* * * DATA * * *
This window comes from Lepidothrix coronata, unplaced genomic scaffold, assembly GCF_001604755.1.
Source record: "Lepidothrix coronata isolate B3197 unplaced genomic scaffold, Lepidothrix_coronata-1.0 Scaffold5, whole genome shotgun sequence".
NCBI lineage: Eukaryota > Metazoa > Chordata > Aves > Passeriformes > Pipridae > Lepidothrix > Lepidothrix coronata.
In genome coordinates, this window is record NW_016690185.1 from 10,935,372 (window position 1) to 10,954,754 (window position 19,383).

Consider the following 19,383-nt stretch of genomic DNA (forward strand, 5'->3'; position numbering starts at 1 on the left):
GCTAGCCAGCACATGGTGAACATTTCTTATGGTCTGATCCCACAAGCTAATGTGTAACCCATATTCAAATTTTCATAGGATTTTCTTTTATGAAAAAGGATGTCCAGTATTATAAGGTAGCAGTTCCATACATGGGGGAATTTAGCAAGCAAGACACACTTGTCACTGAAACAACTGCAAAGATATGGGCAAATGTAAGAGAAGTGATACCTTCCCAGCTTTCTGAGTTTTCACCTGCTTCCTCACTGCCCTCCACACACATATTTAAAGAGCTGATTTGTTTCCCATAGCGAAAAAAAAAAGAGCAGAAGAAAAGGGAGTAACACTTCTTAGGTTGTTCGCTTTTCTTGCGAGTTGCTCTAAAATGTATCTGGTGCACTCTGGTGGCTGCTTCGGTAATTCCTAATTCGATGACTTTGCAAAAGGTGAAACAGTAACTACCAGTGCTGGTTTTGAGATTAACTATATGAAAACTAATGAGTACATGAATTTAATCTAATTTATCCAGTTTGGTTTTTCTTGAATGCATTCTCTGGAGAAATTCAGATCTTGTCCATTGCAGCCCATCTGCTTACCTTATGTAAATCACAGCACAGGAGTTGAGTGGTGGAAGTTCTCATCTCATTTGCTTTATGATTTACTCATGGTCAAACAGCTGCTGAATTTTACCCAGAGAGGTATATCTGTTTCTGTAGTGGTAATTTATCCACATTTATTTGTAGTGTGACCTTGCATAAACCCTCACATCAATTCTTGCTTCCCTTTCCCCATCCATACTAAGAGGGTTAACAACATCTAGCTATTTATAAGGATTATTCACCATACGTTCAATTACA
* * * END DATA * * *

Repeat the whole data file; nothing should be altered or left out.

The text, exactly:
This window comes from Lepidothrix coronata, unplaced genomic scaffold, assembly GCF_001604755.1.
Source record: "Lepidothrix coronata isolate B3197 unplaced genomic scaffold, Lepidothrix_coronata-1.0 Scaffold5, whole genome shotgun sequence".
NCBI lineage: Eukaryota > Metazoa > Chordata > Aves > Passeriformes > Pipridae > Lepidothrix > Lepidothrix coronata.
In genome coordinates, this window is record NW_016690185.1 from 10,935,372 (window position 1) to 10,954,754 (window position 19,383).

Consider the following 19,383-nt stretch of genomic DNA (forward strand, 5'->3'; position numbering starts at 1 on the left):
GCTAGCCAGCACATGGTGAACATTTCTTATGGTCTGATCCCACAAGCTAATGTGTAACCCATATTCAAATTTTCATAGGATTTTCTTTTATGAAAAAGGATGTCCAGTATTATAAGGTAGCAGTTCCATACATGGGGGAATTTAGCAAGCAAGACACACTTGTCACTGAAACAACTGCAAAGATATGGGCAAATGTAAGAGAAGTGATACCTTCCCAGCTTTCTGAGTTTTCACCTGCTTCCTCACTGCCCTCCACACACATATTTAAAGAGCTGATTTGTTTCCCATAGCGAAAAAAAAAAGAGCAGAAGAAAAGGGAGTAACACTTCTTAGGTTGTTCGCTTTTCTTGCGAGTTGCTCTAAAATGTATCTGGTGCACTCTGGTGGCTGCTTCGGTAATTCCTAATTCGATGACTTTGCAAAAGGTGAAACAGTAACTACCAGTGCTGGTTTTGAGATTAACTATATGAAAACTAATGAGTACATGAATTTAATCTAATTTATCCAGTTTGGTTTTTCTTGAATGCATTCTCTGGAGAAATTCAGATCTTGTCCATTGCAGCCCATCTGCTTACCTTATGTAAATCACAGCACAGGAGTTGAGTGGTGGAAGTTCTCATCTCATTTGCTTTATGATTTACTCATGGTCAAACAGCTGCTGAATTTTACCCAGAGAGGTATATCTGTTTCTGTAGTGGTAATTTATCCACATTTATTTGTAGTGTGACCTTGCATAAACCCTCACATCAATTCTTGCTTCCCTTTCCCCATCCATACTAAGAGGGTTAACAACATCTAGCTATTTATAAGGATTATTCACCATACGTTCAATTACA